Nathan Glass, a curmudgeonly fifty-nine-year-old retired insurance salesman in recovery from lung cancer, returns to Brooklyn looking for a place to die. The dark premise of Paul Auster's The Brooklyn Follies belies the humor and surprising mirth Nathan finds upon moving back to his birthplace. Along with his literature-loving, cab-...
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Reviews

Media Reviews

Austin American-Statesman

The Brooklyn Follies is a valentine to Auster's neighborhood. But it's in the imagining that he place really comes alive; Auster is every bit as much the bard of Brooklyn as was Whitman. It is his Yoknapatawpha County and then some.

The San Francisco Chronicle

A classical work of American literature in the most traditional 19th century meaning of the phrase. It is a multilayered tapestry, with whimsical chapter headings and Dickensian depth. It is a novel striving for a true sense of community.

Bookpage

Another Paul Auster masterpiece...He may, in fact, be America's best writer. The Brooklyn Follies is quite simply a wonderful, lyrical novel, a joyful celebration of life's pleasures and ironies"

Kirkus Reviews

... it's hard to be ironic and warm and fuzzy simultaneously, and the American novelist who most closely resembles England's Ian McEwan really shouldn't try to be Anne Tyler... An egregious misstep in an otherwise estimable career.

Booklist - Donna Seaman

Starred Review. Auster also takes subtle measure of a time that will live in infamy, the era of the 2000 election and September 11, 2001.

Publishers Weekly

Starred Review. Auster's graceful, offhand storytelling carries readers along, with enough shadow to keep the tale this side of schmaltz. The result is an affectionate portrait of the city as the ultimate refuge of the human spirit.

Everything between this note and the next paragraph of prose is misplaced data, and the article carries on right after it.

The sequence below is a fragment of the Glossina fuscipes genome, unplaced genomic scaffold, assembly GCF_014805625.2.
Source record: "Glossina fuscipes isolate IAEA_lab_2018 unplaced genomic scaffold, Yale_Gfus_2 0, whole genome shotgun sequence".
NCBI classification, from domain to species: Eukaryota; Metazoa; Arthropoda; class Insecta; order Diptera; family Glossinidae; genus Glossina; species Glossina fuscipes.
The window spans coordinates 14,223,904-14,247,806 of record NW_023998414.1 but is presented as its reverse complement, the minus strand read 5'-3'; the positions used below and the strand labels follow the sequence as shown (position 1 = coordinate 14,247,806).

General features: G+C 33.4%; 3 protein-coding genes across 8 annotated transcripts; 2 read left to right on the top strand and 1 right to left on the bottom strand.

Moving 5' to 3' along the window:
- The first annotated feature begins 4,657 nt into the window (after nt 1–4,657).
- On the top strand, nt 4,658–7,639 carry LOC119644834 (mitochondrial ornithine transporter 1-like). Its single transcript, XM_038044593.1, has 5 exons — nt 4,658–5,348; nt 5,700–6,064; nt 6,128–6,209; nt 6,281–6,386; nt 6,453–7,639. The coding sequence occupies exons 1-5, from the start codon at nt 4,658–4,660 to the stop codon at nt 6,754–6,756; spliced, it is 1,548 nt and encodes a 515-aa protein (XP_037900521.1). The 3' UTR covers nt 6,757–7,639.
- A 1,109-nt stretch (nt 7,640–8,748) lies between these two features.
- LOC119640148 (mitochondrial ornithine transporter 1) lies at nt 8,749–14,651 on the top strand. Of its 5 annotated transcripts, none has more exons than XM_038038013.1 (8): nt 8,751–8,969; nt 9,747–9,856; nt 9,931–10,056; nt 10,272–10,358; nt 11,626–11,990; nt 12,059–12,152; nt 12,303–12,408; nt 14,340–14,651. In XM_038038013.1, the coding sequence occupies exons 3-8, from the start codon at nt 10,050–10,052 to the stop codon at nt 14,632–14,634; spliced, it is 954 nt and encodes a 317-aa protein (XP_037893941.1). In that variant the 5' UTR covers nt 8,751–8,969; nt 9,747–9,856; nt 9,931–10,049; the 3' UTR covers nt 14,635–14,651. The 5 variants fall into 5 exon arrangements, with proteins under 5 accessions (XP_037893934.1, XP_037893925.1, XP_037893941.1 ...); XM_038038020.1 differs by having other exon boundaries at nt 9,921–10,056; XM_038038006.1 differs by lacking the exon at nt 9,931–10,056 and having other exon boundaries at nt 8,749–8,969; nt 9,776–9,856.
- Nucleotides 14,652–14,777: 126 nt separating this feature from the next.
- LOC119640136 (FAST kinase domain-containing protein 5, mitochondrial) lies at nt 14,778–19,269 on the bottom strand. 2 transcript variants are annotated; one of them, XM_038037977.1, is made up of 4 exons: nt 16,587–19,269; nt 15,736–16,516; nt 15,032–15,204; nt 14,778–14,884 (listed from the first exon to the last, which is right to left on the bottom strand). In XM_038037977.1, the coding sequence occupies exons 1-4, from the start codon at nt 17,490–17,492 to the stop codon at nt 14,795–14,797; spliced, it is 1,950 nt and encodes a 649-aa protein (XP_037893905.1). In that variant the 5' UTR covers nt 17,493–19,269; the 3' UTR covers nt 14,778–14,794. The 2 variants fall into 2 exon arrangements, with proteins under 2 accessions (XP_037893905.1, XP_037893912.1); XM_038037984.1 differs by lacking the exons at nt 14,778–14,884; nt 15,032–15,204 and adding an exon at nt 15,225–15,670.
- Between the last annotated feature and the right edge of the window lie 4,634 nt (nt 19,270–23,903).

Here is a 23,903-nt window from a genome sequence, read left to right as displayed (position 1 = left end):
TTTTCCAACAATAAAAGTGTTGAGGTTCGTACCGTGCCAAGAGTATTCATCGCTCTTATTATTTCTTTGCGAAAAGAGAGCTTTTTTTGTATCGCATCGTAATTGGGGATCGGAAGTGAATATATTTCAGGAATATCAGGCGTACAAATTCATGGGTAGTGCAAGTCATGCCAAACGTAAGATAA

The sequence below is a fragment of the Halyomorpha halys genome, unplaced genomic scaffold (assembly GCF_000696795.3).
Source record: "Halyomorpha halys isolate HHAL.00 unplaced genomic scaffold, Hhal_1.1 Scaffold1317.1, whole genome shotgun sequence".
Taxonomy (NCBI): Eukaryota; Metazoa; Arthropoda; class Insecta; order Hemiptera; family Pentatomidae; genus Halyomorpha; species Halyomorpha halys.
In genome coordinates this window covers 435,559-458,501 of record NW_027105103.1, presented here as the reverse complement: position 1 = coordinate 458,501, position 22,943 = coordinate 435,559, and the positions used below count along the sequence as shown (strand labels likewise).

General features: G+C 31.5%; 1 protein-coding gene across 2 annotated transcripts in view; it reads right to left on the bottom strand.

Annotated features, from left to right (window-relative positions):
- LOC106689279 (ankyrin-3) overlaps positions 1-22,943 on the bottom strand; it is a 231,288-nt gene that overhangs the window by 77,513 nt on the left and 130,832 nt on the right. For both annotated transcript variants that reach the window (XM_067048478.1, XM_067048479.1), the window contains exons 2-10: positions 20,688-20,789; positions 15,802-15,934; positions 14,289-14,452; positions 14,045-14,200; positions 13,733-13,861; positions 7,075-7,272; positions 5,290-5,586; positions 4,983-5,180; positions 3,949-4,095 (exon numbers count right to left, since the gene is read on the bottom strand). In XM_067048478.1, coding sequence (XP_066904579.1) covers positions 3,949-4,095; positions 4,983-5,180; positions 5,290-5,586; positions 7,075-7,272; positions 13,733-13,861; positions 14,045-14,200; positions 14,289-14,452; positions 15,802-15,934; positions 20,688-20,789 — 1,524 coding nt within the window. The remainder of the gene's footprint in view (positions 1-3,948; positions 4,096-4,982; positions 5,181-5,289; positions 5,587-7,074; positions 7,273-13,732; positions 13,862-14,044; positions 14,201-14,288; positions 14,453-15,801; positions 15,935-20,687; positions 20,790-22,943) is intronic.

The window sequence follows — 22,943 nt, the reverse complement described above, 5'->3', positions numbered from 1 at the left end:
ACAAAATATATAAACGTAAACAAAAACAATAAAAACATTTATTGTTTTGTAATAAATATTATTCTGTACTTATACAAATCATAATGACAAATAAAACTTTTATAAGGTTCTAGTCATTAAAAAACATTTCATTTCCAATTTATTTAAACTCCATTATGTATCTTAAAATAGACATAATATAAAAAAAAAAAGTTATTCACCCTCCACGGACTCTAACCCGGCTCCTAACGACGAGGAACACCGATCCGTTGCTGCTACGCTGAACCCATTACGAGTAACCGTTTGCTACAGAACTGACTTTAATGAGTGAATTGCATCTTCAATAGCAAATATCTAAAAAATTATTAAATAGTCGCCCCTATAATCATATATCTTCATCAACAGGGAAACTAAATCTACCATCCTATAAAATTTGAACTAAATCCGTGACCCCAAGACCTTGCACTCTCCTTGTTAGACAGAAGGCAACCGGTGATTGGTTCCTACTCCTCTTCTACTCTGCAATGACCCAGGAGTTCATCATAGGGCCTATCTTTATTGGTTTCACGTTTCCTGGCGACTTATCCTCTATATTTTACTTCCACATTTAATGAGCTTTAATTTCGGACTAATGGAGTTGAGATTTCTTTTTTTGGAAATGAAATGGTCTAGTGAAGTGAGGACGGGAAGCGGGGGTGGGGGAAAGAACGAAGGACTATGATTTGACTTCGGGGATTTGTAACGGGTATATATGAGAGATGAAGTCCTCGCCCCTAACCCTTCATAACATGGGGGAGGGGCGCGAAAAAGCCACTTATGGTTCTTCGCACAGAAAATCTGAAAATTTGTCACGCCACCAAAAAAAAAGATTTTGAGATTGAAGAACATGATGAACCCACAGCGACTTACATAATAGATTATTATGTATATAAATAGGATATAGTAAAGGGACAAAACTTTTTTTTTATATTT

The Observer - Toby Lichtig

His preoccupation with chance means that the reader must practise a lot of belief-suspension as the characters start to pinball from one odd encounter to the next.

Reader Reviews

Alex

The Brooklyn Follies
Reading this novel was not a satisfying experience for me. To my ear, the story never rang true. Nevertheless, I found it interesting and entertaining enough for the first 3/4 of the book. After that, for me, the author’s style became too didactic ...   Read More

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Beyond the Book

Paul Benjamin Auster was born on February 3, 1947 in Newark, New Jersey.  His father, Samuel Auster, was a landlord; his mother, Queenie was about 13 years younger than her husband; the marriage was not a happy one.

Auster's passion for reading began when he was about 12 and his uncle, Allen Mandelbaum (a professor of Italian literature, a poet, and a prolific translator) left several boxes of books in storage in the Auster's house while he traveled to Europe.  Paul read the books avidly and developed an interest in writing and literature that further accentuated his feeling that he was "an internal émigré, an exile in my own house." (from his memoir, Hand to Mouth)

He went to school in ...